Our Ag teacher friend and her husband drove the Boer doelings back to our place the weekend before last. They had finished their round of shows and it was time for them to come home.
Even though the Boer kids have been to the big city and were sporting fancy ribbons (don't ask me which, although I know it wasn't First or I'd be bragging), that didn't stop the rest of the herd from picking on them. There was lots of head butting, rearing up, chasing around and butt sniffing. Pickles doeling, Dilly, was even severely butted by her own mother when trying to nurse. I figured that the doeling had been weaned long enough that she wouldn't try to sneak a snack from her mom, but I guess I was wrong.
We did sponsor three Boer kids for the shows, but we only got the two doelings back. Gimpy (the goat with the messed up back legs) didn't do as well as the gals weight-wise so he's being kept at the school barn to fatten up a little more before we butcher him. I figure we'll split the carcass with Adrian (the Ag teacher) and her husband for all the livestock related favors they've been doing for us lately.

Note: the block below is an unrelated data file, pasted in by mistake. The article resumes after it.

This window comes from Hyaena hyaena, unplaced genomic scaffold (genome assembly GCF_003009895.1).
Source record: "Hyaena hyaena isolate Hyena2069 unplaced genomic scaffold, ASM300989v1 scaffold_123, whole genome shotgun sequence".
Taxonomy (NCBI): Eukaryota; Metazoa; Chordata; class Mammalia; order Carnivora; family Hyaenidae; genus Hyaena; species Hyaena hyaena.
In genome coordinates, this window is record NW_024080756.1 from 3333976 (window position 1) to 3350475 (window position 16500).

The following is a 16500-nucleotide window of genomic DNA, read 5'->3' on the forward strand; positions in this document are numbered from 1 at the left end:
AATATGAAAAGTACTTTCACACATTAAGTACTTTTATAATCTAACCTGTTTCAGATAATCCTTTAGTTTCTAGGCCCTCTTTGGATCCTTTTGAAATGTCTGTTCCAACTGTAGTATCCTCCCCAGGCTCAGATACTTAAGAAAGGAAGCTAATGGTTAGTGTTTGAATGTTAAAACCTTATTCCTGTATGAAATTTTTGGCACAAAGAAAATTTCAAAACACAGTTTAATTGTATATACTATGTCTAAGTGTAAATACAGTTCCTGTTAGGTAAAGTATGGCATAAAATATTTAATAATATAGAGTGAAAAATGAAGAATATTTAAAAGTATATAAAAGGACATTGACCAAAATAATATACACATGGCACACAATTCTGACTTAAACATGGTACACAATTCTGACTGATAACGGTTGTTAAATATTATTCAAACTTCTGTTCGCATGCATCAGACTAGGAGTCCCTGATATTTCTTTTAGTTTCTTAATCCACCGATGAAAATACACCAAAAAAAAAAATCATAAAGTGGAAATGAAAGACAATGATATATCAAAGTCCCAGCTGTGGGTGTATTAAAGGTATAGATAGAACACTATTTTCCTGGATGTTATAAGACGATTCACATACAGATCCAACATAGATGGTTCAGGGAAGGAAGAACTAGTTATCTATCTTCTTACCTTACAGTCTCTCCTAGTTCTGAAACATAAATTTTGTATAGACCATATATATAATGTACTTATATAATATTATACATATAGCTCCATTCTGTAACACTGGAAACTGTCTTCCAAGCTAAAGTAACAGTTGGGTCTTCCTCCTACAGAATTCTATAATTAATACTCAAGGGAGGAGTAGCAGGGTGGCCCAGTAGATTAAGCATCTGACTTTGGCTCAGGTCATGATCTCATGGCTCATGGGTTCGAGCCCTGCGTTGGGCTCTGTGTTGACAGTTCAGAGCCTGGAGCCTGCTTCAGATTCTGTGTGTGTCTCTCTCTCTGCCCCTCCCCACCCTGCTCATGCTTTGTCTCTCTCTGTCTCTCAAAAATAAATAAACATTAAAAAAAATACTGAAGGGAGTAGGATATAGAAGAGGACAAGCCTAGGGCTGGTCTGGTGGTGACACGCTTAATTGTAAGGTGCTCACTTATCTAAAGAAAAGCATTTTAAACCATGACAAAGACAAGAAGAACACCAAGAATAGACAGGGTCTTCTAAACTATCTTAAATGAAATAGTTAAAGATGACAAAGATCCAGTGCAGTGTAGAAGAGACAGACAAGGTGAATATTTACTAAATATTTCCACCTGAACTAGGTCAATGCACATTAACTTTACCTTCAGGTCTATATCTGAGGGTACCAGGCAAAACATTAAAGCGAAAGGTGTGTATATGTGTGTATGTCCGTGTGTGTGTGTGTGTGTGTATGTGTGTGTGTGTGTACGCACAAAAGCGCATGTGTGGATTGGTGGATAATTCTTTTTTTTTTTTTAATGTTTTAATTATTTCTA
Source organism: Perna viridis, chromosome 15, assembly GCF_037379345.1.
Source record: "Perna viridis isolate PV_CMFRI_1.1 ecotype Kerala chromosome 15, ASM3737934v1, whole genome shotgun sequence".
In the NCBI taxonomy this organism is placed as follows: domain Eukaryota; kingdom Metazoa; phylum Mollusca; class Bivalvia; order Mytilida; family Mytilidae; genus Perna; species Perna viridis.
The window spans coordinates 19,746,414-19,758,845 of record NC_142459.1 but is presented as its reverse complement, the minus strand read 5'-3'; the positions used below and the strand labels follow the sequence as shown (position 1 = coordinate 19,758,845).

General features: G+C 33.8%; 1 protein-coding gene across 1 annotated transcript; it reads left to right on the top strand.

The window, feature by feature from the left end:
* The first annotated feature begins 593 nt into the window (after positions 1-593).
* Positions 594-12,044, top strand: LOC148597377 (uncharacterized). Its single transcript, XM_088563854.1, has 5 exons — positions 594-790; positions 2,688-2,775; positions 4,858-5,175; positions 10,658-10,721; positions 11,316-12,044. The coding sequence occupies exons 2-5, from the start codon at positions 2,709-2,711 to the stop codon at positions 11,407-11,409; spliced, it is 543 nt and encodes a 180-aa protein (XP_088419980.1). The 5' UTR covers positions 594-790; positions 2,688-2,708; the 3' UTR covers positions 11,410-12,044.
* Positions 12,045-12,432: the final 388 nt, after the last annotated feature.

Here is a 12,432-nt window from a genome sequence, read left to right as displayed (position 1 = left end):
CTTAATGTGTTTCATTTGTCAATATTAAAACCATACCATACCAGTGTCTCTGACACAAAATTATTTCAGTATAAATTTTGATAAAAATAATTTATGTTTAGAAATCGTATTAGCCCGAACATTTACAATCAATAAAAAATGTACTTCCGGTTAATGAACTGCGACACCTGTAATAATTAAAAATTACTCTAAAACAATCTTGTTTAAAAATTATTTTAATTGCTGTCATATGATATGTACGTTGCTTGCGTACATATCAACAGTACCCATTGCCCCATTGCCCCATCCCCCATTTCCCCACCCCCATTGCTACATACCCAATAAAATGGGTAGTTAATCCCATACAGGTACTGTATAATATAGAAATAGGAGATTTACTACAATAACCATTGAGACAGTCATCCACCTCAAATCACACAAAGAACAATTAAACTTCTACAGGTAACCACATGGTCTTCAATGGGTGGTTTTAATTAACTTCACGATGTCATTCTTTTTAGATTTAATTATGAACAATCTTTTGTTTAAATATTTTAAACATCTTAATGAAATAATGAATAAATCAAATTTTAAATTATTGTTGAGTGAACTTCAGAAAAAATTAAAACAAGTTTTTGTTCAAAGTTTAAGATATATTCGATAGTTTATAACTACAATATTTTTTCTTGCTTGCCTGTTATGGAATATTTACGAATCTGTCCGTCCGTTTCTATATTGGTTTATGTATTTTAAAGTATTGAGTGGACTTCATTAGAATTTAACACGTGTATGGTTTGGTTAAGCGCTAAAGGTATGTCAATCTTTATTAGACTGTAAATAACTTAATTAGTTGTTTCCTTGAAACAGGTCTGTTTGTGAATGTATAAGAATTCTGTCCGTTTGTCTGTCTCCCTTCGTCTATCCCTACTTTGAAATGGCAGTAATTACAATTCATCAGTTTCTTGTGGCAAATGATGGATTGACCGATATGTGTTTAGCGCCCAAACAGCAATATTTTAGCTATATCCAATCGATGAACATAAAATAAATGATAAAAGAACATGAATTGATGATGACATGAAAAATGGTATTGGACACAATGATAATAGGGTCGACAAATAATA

The Boer doelings weighed in at just under 70 pounds each and they're seven months old. I'm not exactly sure what I had expected, but I was really thinking they would weigh more by now. But given that we don't have fancy pants breeding stock, I suppose we got what we paid for.
I'm not sure if I'll be breeding the Boer doelings this year or not. If so, I'll wait until as late as possible in the breeding season to do so, probably around December. Herman will have his last shot at the girls this year and then it will be off to the sale barn with him and Studly DoRight will take his place. Wish I could get rid of Herman sooner as I can smell him as soon as I walk out of the house in the morning. Not nearly as stinky as our previous Nigerian Dwarf buck, but stinky enough.